ShapesVR image showing metaverse style
Could metaverse-style worlds still change how we do business? Image © ShapesVR

Related reading: Why meetings in the Metaverse are ethical, productive and simply make sense

For a lot of businesses, getting to grips with the opportunities afforded by XR will start with education. The use cases that will have the most impact on your business are likely to be underreported, given so much media attention is drawn to visually appealing applications like new games. Reading up on the different platforms and services that are available will give you a great understanding of what could make a difference for your company. As I’ve mentioned, developing VR services and experiences has become a lot easier, so there’s nothing to say you cannot create or adapt a solution to meet your needs. 

The final part is the willingness to experiment. Creation on the ‘spatial’ internet looks and feels a lot different from creation in 2D. Having platforms that enable new 3D experiences to be created in 3D changes the game because it allows us to see what these experiences will actually look like and that allows your imagination to run wild. The act of designing, for example, 3D extensions to physical or web-based products will catalyse more innovation. We genuinely don’t know what the ‘killer use case’ for XR will eventually be — the business that discovers it will reap extraordinary benefits.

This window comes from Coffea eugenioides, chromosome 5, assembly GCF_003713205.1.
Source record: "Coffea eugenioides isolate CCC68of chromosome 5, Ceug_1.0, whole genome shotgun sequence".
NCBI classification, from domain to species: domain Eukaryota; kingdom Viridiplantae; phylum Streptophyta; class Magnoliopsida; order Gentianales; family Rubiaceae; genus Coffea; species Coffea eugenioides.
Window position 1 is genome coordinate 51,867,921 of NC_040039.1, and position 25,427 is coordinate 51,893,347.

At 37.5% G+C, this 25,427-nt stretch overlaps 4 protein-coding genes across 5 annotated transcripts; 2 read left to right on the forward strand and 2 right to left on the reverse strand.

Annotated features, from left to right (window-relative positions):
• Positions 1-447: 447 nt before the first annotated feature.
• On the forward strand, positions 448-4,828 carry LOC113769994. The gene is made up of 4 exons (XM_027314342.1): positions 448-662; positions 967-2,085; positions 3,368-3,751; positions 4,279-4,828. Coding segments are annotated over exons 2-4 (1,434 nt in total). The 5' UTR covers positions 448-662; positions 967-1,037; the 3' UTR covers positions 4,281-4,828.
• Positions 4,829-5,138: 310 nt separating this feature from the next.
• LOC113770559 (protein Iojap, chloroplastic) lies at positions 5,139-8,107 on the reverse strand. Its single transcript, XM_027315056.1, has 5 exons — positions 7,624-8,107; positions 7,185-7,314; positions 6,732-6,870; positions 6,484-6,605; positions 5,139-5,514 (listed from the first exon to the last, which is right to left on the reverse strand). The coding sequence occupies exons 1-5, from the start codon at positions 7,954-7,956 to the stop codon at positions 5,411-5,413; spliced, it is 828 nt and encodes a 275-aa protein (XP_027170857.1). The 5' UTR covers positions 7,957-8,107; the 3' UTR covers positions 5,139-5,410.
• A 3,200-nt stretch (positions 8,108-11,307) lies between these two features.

What about generative AI? 

Generative AI is still in its early stages of development, but it has the potential to revolutionise the way we create XR experiences. By automating many of the tasks involved in XR development, generative AI can help to reduce costs and make XR more accessible to a wider range of people. 

To sum up, as the XR industry develops and becomes more accessible, we’ll be seeing more and more businesses using this new technology to improve their day-to-day operations. It also goes without saying that businesses that are early adopters are well-positioned to gain a competitive advantage in the marketplace.

Inga Petryaevskaya
Inga Petryaevskaya

Inga is the Founder and CEO of ShapesXR, which aims to democratise 3D content creation and spatial design by enabling non-technical users to create 3D designs, prototype immersive apps such as VR and AR games, training and real-world design.